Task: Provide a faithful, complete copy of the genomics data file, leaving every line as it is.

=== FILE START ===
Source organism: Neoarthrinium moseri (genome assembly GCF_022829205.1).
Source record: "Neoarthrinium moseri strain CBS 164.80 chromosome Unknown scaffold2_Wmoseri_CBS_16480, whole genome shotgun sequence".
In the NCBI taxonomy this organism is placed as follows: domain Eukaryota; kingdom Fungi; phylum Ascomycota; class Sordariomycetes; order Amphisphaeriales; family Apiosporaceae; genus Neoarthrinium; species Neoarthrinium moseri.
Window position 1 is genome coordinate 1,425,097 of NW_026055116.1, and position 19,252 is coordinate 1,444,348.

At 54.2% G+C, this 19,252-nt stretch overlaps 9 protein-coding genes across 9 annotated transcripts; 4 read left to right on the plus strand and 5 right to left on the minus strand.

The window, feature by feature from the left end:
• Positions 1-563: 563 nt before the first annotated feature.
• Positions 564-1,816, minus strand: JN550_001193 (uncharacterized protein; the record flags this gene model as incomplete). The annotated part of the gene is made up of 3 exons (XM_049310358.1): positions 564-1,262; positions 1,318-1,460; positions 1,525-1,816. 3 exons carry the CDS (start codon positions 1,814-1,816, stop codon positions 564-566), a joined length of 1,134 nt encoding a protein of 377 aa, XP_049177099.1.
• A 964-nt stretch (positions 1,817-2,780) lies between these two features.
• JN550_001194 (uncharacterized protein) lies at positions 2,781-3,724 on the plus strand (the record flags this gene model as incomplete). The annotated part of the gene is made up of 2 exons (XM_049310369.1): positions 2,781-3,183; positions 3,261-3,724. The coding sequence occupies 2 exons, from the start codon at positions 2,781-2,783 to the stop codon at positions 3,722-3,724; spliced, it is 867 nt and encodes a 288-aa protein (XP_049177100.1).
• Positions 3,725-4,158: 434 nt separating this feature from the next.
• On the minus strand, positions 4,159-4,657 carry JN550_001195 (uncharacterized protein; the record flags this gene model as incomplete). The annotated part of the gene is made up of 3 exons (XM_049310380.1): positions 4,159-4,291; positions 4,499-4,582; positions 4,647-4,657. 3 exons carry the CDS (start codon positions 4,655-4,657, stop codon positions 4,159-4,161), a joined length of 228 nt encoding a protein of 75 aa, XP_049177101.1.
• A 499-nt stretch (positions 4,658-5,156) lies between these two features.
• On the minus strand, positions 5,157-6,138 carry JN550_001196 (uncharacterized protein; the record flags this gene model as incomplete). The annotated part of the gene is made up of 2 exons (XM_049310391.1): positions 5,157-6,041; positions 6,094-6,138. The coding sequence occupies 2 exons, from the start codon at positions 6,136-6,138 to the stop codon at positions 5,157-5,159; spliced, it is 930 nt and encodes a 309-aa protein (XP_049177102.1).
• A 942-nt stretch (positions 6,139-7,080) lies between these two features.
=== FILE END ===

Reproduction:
Source organism: Neoarthrinium moseri (genome assembly GCF_022829205.1).
Source record: "Neoarthrinium moseri strain CBS 164.80 chromosome Unknown scaffold2_Wmoseri_CBS_16480, whole genome shotgun sequence".
In the NCBI taxonomy this organism is placed as follows: domain Eukaryota; kingdom Fungi; phylum Ascomycota; class Sordariomycetes; order Amphisphaeriales; family Apiosporaceae; genus Neoarthrinium; species Neoarthrinium moseri.
Window position 1 is genome coordinate 1,425,097 of NW_026055116.1, and position 19,252 is coordinate 1,444,348.

At 54.2% G+C, this 19,252-nt stretch overlaps 9 protein-coding genes across 9 annotated transcripts; 4 read left to right on the plus strand and 5 right to left on the minus strand.

The window, feature by feature from the left end:
• Positions 1-563: 563 nt before the first annotated feature.
• Positions 564-1,816, minus strand: JN550_001193 (uncharacterized protein; the record flags this gene model as incomplete). The annotated part of the gene is made up of 3 exons (XM_049310358.1): positions 564-1,262; positions 1,318-1,460; positions 1,525-1,816. 3 exons carry the CDS (start codon positions 1,814-1,816, stop codon positions 564-566), a joined length of 1,134 nt encoding a protein of 377 aa, XP_049177099.1.
• A 964-nt stretch (positions 1,817-2,780) lies between these two features.
• JN550_001194 (uncharacterized protein) lies at positions 2,781-3,724 on the plus strand (the record flags this gene model as incomplete). The annotated part of the gene is made up of 2 exons (XM_049310369.1): positions 2,781-3,183; positions 3,261-3,724. The coding sequence occupies 2 exons, from the start codon at positions 2,781-2,783 to the stop codon at positions 3,722-3,724; spliced, it is 867 nt and encodes a 288-aa protein (XP_049177100.1).
• Positions 3,725-4,158: 434 nt separating this feature from the next.
• On the minus strand, positions 4,159-4,657 carry JN550_001195 (uncharacterized protein; the record flags this gene model as incomplete). The annotated part of the gene is made up of 3 exons (XM_049310380.1): positions 4,159-4,291; positions 4,499-4,582; positions 4,647-4,657. 3 exons carry the CDS (start codon positions 4,655-4,657, stop codon positions 4,159-4,161), a joined length of 228 nt encoding a protein of 75 aa, XP_049177101.1.
• A 499-nt stretch (positions 4,658-5,156) lies between these two features.
• On the minus strand, positions 5,157-6,138 carry JN550_001196 (uncharacterized protein; the record flags this gene model as incomplete). The annotated part of the gene is made up of 2 exons (XM_049310391.1): positions 5,157-6,041; positions 6,094-6,138. The coding sequence occupies 2 exons, from the start codon at positions 6,136-6,138 to the stop codon at positions 5,157-5,159; spliced, it is 930 nt and encodes a 309-aa protein (XP_049177102.1).
• A 942-nt stretch (positions 6,139-7,080) lies between these two features.